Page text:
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So the article concludes that Bitcoin can gain stability by being anchored to the price of gold. However isn't gold a "Keynesian Beauty Contest"? That is, gold is valuable because other people believe other people believe it is a store of value.



Gold also has intrinsic utility to industry. The same cannot be said for Bitcoin.


That value is minimal however, in comparison to the total market cap of gold.


I think there's something to be said about gold's utility as money. It's remarkably good at being money compared to other materials. It's easy to store, identify, divide, it's fungible, and it's scarce enough. If civilization were to collapse, I think that there's a fair chance that we'd be using gold and other precious metals as money again, whether or not it was used in the past.


I'm not sure I believe that. If civilization were to collapse, you'd want food, medicine, potentially gas. Potentially solar cells, and some other things.

I think you'd see more traditional bartering than money being introduced again in its earliest stages.


The problem with bartering is that useful but rare products are a poor store of value because peot need to use those things. Useless but rare things are better as money, as long a users are confident that there is economic growth to spend money on (decoupling consumption from production)


[Citation needed]


Gold isn’t valuable because of its utility to industry. It is valuable because of its scarcity.


Would you say gold priced at, or above its level of utility to industry?


If gold was no longer wanted for investment, its value would go very close to 0, despite utility to industry. Why? Because there's 190,000 tons of it, most of which is being held as an investment. If it wasn't needed for investment any more, then all that becomes available for industry, and now supply absolutely swamps demand.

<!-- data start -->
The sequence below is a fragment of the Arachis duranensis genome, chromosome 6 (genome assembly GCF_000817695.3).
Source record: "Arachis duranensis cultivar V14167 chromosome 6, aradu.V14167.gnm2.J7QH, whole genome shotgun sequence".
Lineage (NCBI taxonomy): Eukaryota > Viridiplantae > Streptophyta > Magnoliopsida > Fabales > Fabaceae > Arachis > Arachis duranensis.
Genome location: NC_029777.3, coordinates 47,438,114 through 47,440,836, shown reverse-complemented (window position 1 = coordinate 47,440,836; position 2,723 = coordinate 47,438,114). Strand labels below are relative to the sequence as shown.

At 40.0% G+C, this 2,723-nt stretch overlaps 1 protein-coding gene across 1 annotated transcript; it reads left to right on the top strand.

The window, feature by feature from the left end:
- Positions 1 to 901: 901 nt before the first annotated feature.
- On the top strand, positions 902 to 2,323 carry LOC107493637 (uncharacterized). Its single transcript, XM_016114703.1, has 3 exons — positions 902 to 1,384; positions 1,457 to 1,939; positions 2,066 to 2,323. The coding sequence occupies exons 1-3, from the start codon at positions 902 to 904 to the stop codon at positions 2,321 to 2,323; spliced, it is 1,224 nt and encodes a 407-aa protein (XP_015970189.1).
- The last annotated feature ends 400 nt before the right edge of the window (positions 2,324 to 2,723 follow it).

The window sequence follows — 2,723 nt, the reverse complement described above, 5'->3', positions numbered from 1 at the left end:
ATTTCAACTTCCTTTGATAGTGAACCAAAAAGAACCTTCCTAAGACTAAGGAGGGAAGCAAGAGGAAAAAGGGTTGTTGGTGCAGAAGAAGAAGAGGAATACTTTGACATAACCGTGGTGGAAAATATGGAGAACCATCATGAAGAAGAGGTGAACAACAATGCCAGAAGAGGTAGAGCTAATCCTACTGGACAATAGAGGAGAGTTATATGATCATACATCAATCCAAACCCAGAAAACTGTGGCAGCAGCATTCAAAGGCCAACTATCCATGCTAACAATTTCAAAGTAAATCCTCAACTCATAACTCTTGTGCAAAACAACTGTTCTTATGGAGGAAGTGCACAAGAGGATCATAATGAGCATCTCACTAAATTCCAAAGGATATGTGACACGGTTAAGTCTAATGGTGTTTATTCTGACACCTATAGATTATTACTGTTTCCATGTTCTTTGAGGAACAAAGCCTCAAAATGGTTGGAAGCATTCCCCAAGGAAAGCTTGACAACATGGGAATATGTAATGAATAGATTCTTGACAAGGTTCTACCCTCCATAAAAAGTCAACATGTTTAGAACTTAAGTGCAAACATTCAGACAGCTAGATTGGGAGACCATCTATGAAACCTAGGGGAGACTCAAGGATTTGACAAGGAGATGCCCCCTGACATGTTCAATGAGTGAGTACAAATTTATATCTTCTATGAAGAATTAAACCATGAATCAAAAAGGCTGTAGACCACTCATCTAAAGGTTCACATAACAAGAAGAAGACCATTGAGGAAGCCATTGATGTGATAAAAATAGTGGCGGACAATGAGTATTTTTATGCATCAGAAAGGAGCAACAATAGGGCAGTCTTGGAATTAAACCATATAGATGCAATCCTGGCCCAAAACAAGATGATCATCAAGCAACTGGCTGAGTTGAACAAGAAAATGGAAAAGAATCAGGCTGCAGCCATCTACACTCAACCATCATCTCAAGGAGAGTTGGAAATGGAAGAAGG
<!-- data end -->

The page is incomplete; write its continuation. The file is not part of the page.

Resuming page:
Jewelry demand wouldn't help, either. If the price of gold went to 0, how much would be used in jewelry? Sure, it's pretty, but being expensive is part of the point.


As price drops it would be useful for a wider range of things. Gold high voltage power lines for example are physically better, but cost prohibitive.

Gold is directly useful for a huge range of things and the use in industry provides a very real price floor.


I think the tensile strength/density might make gold transmission lines a bit crap. Maybe steel core with a gold outer where the AC current flows, but not sure if it would actually be any better than aluminum.


Plenty of applications like transformers where mechanical stress is a non issue. Corrosion resistance is another useful feature that can be applied to a wide range of use cases.


Gold has a 3000+ year track record of being a store of value. Yes, people worldwide could decide that gold was just a fad that we've moved past. But I'd regard it as a pretty safe bet that they won't, at least not in my lifetime. Gold may be a Keynesian Beauty Contest, but it's been winning for long enough that it's almost in a different category by now.

Bitcoin, on the other hand, is still firmly in KBC territory.


It will eventually come down to the fact whether people feel it is or will end up becoming digital gold. It's very much a binary situation; true or false.

That outcome will likely also result in a further 50x return from here, or a further decline.


Doesn't seem binary at all -- as the market price fluctuates, clearly there is room for disagreement (middle ground).




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